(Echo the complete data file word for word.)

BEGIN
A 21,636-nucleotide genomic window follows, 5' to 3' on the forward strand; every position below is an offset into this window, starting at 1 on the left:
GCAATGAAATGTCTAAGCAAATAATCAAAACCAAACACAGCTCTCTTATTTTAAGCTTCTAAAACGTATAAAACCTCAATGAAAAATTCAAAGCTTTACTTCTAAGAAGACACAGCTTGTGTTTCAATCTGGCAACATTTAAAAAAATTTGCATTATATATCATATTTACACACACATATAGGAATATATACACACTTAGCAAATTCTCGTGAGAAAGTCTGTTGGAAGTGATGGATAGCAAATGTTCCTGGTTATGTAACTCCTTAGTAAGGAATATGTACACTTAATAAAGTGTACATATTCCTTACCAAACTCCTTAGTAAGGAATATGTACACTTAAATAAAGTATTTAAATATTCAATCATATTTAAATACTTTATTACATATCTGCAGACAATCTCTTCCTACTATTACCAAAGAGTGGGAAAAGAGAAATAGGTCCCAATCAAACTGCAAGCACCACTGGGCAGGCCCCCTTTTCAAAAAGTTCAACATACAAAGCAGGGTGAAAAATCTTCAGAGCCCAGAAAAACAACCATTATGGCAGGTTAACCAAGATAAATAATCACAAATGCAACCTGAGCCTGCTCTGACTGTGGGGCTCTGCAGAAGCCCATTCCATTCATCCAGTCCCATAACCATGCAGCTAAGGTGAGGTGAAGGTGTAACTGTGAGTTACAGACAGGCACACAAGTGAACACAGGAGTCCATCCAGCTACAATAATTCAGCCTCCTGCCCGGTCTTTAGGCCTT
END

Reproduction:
A 21,636-nucleotide genomic window follows, 5' to 3' on the forward strand; every position below is an offset into this window, starting at 1 on the left:
GCAATGAAATGTCTAAGCAAATAATCAAAACCAAACACAGCTCTCTTATTTTAAGCTTCTAAAACGTATAAAACCTCAATGAAAAATTCAAAGCTTTACTTCTAAGAAGACACAGCTTGTGTTTCAATCTGGCAACATTTAAAAAAATTTGCATTATATATCATATTTACACACACATATAGGAATATATACACACTTAGCAAATTCTCGTGAGAAAGTCTGTTGGAAGTGATGGATAGCAAATGTTCCTGGTTATGTAACTCCTTAGTAAGGAATATGTACACTTAATAAAGTGTACATATTCCTTACCAAACTCCTTAGTAAGGAATATGTACACTTAAATAAAGTATTTAAATATTCAATCATATTTAAATACTTTATTACATATCTGCAGACAATCTCTTCCTACTATTACCAAAGAGTGGGAAAAGAGAAATAGGTCCCAATCAAACTGCAAGCACCACTGGGCAGGCCCCCTTTTCAAAAAGTTCAACATACAAAGCAGGGTGAAAAATCTTCAGAGCCCAGAAAAACAACCATTATGGCAGGTTAACCAAGATAAATAATCACAAATGCAACCTGAGCCTGCTCTGACTGTGGGGCTCTGCAGAAGCCCATTCCATTCATCCAGTCCCATAACCATGCAGCTAAGGTGAGGTGAAGGTGTAACTGTGAGTTACAGACAGGCACACAAGTGAACACAGGAGTCCATCCAGCTACAATAATTCAGCCTCCTGCCCGGTCTTTAGGCCTT